Salsa golf

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Salsa golf
Salsa golf.jpg
Salsa golf served at a "taste-off" in Buenos Aires
Type condiment
Place of origin Argentina
Created by Luis Federico Leloir
Main ingredients mayonnaise, ketchup, pimento, oregano, cumin
Cookbook: Salsa golf  Media: Salsa golf

Salsa golf (Spanish for "golf sauce") is a cold sauce of somewhat thick consistency, common in Argentina. According to legend, it was invented by Nobel laureate Luis Federico Leloir in the mid-1920s at a golf club at the seaside resort Mar del Plata. Tired of eating shrimp and prawn with mayonnaise, he asked the waiter to bring various ingredients (vinegar, lemon, mustard, ketchup, and others) and experimented with different mixtures. The best-liked was ketchup and mayonnaise. Leloir's companions named the result salsa golf, and its fame grew.[1][2][3]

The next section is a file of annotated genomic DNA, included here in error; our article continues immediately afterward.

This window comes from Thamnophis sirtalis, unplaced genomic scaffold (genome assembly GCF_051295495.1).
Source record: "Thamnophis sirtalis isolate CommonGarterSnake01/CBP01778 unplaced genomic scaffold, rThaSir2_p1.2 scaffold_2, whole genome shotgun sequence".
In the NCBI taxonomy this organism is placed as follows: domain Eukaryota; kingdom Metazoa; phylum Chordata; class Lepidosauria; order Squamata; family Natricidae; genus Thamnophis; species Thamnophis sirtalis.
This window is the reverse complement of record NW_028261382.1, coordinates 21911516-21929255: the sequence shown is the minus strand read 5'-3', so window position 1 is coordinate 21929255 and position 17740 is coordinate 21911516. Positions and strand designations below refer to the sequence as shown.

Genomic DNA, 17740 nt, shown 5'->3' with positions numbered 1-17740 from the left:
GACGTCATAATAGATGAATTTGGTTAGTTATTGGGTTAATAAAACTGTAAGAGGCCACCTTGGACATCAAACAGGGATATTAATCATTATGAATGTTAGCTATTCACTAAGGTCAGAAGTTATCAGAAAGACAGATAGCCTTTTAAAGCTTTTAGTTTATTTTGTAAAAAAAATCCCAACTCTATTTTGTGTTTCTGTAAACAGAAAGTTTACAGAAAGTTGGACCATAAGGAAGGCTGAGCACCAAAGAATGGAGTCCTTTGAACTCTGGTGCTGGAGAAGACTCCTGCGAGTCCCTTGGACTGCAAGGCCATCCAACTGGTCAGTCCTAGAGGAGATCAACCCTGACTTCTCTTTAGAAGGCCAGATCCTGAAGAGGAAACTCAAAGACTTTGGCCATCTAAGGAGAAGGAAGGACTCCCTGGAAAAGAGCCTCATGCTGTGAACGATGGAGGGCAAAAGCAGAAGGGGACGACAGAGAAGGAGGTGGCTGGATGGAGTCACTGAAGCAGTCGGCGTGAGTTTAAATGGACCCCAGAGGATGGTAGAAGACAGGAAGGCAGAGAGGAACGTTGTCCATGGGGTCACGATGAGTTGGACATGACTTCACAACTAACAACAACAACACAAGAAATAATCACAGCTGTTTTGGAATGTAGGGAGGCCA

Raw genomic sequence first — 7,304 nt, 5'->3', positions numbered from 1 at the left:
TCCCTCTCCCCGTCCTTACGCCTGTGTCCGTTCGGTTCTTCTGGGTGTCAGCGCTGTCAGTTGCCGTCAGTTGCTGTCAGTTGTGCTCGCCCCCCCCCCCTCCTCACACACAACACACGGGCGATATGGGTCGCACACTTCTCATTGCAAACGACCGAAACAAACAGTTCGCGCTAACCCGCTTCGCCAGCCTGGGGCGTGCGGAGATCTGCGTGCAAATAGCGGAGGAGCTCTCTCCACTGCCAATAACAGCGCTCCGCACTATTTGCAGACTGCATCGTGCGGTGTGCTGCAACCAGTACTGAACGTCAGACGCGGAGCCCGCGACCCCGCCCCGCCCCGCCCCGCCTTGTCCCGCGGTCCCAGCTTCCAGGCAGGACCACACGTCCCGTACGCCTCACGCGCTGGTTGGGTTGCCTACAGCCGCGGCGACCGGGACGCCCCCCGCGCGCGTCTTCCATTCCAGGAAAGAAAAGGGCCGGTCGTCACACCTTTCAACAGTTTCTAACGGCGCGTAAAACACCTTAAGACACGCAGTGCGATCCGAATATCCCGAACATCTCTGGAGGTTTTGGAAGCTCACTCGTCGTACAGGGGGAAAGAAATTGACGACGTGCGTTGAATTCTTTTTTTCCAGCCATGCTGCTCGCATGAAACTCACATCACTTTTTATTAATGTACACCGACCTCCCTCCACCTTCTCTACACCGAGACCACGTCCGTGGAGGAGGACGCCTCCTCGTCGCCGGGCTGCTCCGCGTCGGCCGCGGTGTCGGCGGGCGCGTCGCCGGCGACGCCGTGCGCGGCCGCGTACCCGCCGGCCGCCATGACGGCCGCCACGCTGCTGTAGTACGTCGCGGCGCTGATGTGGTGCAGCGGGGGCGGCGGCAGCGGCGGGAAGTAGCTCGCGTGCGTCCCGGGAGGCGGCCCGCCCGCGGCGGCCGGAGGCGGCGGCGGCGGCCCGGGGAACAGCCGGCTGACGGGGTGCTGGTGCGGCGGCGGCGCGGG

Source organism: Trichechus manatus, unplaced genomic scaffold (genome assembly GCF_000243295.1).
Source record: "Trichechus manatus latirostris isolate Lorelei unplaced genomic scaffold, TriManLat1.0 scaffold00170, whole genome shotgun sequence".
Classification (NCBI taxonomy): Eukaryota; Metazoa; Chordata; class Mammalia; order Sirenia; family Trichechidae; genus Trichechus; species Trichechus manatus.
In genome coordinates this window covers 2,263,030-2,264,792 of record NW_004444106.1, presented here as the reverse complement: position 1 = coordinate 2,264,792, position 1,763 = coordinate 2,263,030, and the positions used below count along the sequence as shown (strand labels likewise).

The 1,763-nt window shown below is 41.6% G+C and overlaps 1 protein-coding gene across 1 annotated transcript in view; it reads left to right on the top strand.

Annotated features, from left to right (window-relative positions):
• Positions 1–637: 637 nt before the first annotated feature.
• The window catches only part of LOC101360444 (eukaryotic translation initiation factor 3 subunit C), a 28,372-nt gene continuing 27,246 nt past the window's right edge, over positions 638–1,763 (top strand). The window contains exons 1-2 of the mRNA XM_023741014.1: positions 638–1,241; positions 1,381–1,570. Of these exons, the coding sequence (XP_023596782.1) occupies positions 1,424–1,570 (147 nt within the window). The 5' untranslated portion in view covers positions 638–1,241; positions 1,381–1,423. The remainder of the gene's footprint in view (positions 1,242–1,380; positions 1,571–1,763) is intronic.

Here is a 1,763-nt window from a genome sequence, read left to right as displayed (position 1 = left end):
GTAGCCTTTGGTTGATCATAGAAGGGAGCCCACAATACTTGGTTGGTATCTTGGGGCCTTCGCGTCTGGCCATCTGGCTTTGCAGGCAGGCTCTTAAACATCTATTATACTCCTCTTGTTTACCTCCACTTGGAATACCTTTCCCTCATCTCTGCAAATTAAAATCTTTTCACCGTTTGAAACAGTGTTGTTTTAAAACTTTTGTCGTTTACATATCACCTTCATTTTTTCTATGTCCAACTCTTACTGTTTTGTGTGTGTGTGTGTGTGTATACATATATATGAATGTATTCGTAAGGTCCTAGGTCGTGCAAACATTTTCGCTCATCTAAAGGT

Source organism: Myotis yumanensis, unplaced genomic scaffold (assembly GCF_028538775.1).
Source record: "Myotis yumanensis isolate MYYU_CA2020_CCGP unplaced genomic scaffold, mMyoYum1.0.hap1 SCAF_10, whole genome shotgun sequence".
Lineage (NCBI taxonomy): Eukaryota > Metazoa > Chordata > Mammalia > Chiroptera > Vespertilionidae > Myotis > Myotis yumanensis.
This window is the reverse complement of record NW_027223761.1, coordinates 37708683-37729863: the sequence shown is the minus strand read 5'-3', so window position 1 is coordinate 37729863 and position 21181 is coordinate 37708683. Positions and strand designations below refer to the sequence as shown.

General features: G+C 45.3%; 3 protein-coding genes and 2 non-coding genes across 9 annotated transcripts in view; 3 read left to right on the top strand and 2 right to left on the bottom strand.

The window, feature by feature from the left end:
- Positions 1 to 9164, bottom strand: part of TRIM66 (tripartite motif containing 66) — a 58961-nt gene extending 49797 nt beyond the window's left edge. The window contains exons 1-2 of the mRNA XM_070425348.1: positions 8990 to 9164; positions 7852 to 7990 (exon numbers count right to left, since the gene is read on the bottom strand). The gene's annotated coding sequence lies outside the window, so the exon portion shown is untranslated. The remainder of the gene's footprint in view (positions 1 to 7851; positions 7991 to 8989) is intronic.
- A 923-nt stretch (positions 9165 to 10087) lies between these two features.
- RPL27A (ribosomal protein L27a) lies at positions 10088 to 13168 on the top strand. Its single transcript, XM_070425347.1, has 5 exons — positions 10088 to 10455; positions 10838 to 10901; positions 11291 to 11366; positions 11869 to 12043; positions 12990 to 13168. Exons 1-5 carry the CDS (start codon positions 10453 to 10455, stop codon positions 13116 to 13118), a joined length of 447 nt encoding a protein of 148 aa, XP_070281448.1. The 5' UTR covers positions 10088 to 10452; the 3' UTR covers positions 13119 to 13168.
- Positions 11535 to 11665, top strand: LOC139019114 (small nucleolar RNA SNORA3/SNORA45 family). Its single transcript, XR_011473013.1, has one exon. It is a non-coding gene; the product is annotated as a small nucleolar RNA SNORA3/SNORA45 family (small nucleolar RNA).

There are several recipes, but the sauce is always mostly mayonnaise with a tomato-based sauce like ketchup. Seasoning is added to give the sauce an Argentine flavor, such as pimento, oregano, and cumin.

Salsa golf is used to dress salad, meat, and other food, and it is the main ingredient in a typical Argentine dish called palmitos en salsa golf.

In neighbouring Chile for instance, the growing wine market allowed for the development of a variant in 2001 by René Moncayo called renehonaise, which replaced the ketchup with red wine and olive oil for a more elegant dressing for seafood, especially scallops and Chilean abalone. In neighboring Paraguay, salsa golf is also very popular and is sometimes eaten as a delicacy with quail eggs.

In countries outside South America, salsa golf is more commonly known as Marie Rose sauce or fry sauce.

See also[edit]